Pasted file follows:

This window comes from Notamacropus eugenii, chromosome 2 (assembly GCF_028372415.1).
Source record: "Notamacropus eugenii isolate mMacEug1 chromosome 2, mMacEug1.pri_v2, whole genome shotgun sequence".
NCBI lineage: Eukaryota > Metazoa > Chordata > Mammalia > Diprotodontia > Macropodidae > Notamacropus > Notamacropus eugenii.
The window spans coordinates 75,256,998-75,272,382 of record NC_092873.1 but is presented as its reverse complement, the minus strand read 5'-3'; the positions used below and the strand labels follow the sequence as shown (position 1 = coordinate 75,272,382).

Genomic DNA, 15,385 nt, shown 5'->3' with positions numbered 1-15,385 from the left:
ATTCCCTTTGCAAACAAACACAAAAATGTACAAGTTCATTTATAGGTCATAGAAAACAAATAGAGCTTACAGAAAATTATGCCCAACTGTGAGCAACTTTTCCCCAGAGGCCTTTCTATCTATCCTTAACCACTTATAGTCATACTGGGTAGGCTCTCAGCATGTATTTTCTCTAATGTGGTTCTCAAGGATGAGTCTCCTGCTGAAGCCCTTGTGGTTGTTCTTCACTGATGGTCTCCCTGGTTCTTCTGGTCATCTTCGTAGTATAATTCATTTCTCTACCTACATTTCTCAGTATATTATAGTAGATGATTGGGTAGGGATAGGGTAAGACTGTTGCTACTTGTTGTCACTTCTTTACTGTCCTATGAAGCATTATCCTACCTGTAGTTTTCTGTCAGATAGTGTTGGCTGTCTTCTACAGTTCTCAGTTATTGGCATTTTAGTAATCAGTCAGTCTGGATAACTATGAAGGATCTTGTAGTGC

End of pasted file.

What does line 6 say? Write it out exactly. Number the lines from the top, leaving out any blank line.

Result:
ATTCCCTTTGCAAACAAACACAAAAATGTACAAGTTCATTTATAGGTCATAGAAAACAAATAGAGCTTACAGAAAATTATGCCCAACTGTGAGCAACTTTTCCCCAGAGGCCTTTCTATCTATCCTTAACCACTTATAGTCATACTGGGTAGGCTCTCAGCATGTATTTTCTCTAATGTGGTTCTCAAGGATGAGTCTCCTGCTGAAGCCCTTGTGGTTGTTCTTCACTGATGGTCTCCCTGGTTCTTCTGGTCATCTTCGTAGTATAATTCATTTCTCTACCTACATTTCTCAGTATATTATAGTAGATGATTGGGTAGGGATAGGGTAAGACTGTTGCTACTTGTTGTCACTTCTTTACTGTCCTATGAAGCATTATCCTACCTGTAGTTTTCTGTCAGATAGTGTTGGCTGTCTTCTACAGTTCTCAGTTATTGGCATTTTAGTAATCAGTCAGTCTGGATAACTATGAAGGATCTTGTAGTGC